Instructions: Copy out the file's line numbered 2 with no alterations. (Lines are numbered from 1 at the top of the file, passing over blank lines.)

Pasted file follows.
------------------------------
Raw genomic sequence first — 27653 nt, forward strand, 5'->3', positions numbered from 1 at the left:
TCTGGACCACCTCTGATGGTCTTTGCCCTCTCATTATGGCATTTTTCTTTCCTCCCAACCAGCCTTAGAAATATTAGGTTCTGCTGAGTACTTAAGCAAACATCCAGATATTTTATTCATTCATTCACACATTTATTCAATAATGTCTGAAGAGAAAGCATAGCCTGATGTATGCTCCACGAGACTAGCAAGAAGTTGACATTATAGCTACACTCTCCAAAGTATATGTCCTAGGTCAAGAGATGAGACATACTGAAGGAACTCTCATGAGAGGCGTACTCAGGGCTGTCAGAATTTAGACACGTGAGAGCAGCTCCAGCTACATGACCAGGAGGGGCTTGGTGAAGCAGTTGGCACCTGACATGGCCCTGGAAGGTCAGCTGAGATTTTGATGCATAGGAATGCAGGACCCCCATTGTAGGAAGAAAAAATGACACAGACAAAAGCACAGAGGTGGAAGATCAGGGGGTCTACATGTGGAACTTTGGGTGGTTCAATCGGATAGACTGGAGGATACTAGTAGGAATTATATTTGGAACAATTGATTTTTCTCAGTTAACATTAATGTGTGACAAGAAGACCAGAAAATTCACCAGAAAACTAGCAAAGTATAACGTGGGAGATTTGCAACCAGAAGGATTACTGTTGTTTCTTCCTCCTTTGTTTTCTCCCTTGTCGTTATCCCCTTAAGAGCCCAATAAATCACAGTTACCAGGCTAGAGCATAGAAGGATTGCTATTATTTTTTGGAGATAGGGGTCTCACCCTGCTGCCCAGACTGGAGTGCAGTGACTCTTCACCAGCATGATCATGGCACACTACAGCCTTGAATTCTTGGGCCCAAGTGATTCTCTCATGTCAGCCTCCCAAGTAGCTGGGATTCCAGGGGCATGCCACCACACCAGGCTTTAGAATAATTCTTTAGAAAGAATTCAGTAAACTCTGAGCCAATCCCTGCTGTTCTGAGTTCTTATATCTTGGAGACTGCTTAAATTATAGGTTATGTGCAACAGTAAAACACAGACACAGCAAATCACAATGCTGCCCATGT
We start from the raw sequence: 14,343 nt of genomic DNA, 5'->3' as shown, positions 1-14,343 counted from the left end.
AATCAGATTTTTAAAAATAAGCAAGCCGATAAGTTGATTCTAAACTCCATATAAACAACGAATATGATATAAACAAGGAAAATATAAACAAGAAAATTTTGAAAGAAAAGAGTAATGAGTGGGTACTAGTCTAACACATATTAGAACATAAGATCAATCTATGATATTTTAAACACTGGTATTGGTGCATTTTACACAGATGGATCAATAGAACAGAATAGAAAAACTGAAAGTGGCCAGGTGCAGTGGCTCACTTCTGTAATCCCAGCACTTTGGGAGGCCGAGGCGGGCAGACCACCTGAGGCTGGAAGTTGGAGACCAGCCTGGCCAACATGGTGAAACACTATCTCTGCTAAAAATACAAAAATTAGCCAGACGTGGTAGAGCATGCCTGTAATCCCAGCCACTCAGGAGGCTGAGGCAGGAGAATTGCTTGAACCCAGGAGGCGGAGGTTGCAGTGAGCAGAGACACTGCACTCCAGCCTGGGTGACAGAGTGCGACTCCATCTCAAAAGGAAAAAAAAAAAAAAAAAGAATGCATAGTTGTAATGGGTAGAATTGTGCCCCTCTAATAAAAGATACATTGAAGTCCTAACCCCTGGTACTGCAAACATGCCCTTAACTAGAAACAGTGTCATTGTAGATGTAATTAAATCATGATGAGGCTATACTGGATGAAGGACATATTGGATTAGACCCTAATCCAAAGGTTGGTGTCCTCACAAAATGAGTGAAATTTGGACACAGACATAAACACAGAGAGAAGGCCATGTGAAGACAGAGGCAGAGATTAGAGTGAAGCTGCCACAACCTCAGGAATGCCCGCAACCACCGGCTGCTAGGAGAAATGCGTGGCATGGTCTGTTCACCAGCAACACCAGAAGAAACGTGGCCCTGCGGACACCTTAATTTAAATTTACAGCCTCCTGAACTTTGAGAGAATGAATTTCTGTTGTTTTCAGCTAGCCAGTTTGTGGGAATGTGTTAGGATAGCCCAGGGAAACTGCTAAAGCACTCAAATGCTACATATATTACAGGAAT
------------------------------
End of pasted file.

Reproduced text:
TCTGGACCACCTCTGATGGTCTTTGCCCTCTCATTATGGCATTTTTCTTTCCTCCCAACCAGCCTTAGAAATATTAGGTTCTGCTGAGTACTTAAGCAAACATCCAGATATTTTATTCATTCATTCACACATTTATTCAATAATGTCTGAAGAGAAAGCATAGCCTGATGTATGCTCCACGAGACTAGCAAGAAGTTGACATTATAGCTACACTCTCCAAAGTATATGTCCTAGGTCAAGAGATGAGACATACTGAAGGAACTCTCATGAGAGGCGTACTCAGGGCTGTCAGAATTTAGACACGTGAGAGCAGCTCCAGCTACATGACCAGGAGGGGCTTGGTGAAGCAGTTGGCACCTGACATGGCCCTGGAAGGTCAGCTGAGATTTTGATGCATAGGAATGCAGGACCCCCATTGTAGGAAGAAAAAATGACACAGACAAAAGCACAGAGGTGGAAGATCAGGGGGTCTACATGTGGAACTTTGGGTGGTTCAATCGGATAGACTGGAGGATACTAGTAGGAATTATATTTGGAACAATTGATTTTTCTCAGTTAACATTAATGTGTGACAAGAAGACCAGAAAATTCACCAGAAAACTAGCAAAGTATAACGTGGGAGATTTGCAACCAGAAGGATTACTGTTGTTTCTTCCTCCTTTGTTTTCTCCCTTGTCGTTATCCCCTTAAGAGCCCAATAAATCACAGTTACCAGGCTAGAGCATAGAAGGATTGCTATTATTTTTTGGAGATAGGGGTCTCACCCTGCTGCCCAGACTGGAGTGCAGTGACTCTTCACCAGCATGATCATGGCACACTACAGCCTTGAATTCTTGGGCCCAAGTGATTCTCTCATGTCAGCCTCCCAAGTAGCTGGGATTCCAGGGGCATGCCACCACACCAGGCTTTAGAATAATTCTTTAGAAAGAATTCAGTAAACTCTGAGCCAATCCCTGCTGTTCTGAGTTCTTATATCTTGGAGACTGCTTAAATTATAGGTTATGTGCAACAGTAAAACACAGACACAGCAAATCACAATGCTGCCCATGT